NASA, SpaceX Crew-1 astronauts give update on mission from space
CAPE CANAVERAL, Fla. - SpaceX launched four astronauts to the International Space Station (ISS) on Sunday, November 15th, on the first full-fledged taxi flight for NASA by a private company.
The crew arrived at the ISS by Monday evening, joining two Russians and one American who flew to the space station last month from Kazakhstan.
The Crew-1 astronauts gave an update from the ISS on Wednesday, speaking about a range of topics and answering questions from Earth.
They discussed the journey into space, with NASA astronaut Victor Glover describing his first time in space as "an amazing, once in a lifetime feeling."
Japan Aerospace Exploration Agency (JAXA) astronaut Soichi Noguchi, who has been in space several times, said that "The Dragon is the best…it’s fun to ride."
With the addition of the Crew-1 astronauts, there are now seven people at the ISS.
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“You can tell it’s a lot fuller here, but everybody’s right. We’re going to get a lot of work done which is really good for all the science that goes on in the world," NASA astronaut Shannon Walker said from the ISS.
The Crew-1 astronauts have the Dragon capsule they rode into space -- named Resilience by its crew in light of this year's many challenges, most notably COVID-19 -- docked at the ISS during their mission.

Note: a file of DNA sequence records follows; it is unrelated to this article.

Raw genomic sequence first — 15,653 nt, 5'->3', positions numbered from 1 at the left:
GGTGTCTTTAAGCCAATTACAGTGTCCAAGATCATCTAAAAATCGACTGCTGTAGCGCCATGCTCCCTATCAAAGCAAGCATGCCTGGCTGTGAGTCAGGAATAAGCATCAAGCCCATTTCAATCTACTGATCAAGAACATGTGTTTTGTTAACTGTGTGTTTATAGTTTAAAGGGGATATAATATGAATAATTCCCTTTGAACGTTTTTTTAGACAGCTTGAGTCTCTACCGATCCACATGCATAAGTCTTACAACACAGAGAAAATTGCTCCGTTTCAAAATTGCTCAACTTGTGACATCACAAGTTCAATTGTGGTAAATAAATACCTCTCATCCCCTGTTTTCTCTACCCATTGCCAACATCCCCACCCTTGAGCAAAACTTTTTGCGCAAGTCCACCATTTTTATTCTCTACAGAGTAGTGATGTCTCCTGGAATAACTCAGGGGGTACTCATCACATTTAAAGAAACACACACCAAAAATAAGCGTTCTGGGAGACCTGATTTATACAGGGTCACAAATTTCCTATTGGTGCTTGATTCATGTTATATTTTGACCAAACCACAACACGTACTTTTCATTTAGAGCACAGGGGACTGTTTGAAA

They also brought along a 'Baby Yoda' plush as their zero-g indicator.
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"We hope that [Resilience] puts a smile on people’s face. It brings hope to them. Baby Yoda does the same thing. I think when you see him it’s hard not to smile and so it seemed appropriate for our crew," NASA astronaut Mike Hopkins said.
They assured people that on this mission, a lot of work will be done.
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“The amount of scientific output that you’re going to see from this mission I think is absolutely incredible," Kate Rubins, a NASA astronaut already at the ISS, said.
The Crew-1 astronauts will stay at the ISS for six-months, completing the first “operational” mission for SpaceX’s Dragon capsule.
NASA hopes SpaceX and its competitor Boeing will be able to take over the job of taxiing astronauts to the orbiting lab, leaving the space agency to focus on its Artemis missions to the moon.
Tune in to FOX 35 Orlando for the latest along the Space Coast.